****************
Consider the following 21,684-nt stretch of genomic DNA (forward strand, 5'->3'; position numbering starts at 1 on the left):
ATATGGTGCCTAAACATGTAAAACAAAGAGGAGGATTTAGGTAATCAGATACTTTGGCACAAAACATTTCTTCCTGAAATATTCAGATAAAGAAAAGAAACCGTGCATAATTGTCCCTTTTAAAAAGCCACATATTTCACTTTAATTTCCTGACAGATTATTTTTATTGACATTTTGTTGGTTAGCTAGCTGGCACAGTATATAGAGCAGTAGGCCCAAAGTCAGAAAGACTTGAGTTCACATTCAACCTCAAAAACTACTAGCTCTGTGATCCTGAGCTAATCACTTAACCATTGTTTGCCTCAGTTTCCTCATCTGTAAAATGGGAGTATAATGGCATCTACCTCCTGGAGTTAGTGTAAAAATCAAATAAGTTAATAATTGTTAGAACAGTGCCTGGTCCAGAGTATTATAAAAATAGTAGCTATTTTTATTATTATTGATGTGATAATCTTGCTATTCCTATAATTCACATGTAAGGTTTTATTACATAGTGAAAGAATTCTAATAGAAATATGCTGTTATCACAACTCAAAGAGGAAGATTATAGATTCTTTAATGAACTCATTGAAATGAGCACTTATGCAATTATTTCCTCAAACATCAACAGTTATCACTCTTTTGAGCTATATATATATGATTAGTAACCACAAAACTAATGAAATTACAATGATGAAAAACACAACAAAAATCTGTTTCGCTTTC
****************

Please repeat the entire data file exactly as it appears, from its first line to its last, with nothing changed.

Consider the following 21,684-nt stretch of genomic DNA (forward strand, 5'->3'; position numbering starts at 1 on the left):
ATATGGTGCCTAAACATGTAAAACAAAGAGGAGGATTTAGGTAATCAGATACTTTGGCACAAAACATTTCTTCCTGAAATATTCAGATAAAGAAAAGAAACCGTGCATAATTGTCCCTTTTAAAAAGCCACATATTTCACTTTAATTTCCTGACAGATTATTTTTATTGACATTTTGTTGGTTAGCTAGCTGGCACAGTATATAGAGCAGTAGGCCCAAAGTCAGAAAGACTTGAGTTCACATTCAACCTCAAAAACTACTAGCTCTGTGATCCTGAGCTAATCACTTAACCATTGTTTGCCTCAGTTTCCTCATCTGTAAAATGGGAGTATAATGGCATCTACCTCCTGGAGTTAGTGTAAAAATCAAATAAGTTAATAATTGTTAGAACAGTGCCTGGTCCAGAGTATTATAAAAATAGTAGCTATTTTTATTATTATTGATGTGATAATCTTGCTATTCCTATAATTCACATGTAAGGTTTTATTACATAGTGAAAGAATTCTAATAGAAATATGCTGTTATCACAACTCAAAGAGGAAGATTATAGATTCTTTAATGAACTCATTGAAATGAGCACTTATGCAATTATTTCCTCAAACATCAACAGTTATCACTCTTTTGAGCTATATATATATGATTAGTAACCACAAAACTAATGAAATTACAATGATGAAAAACACAACAAAAATCTGTTTCGCTTTC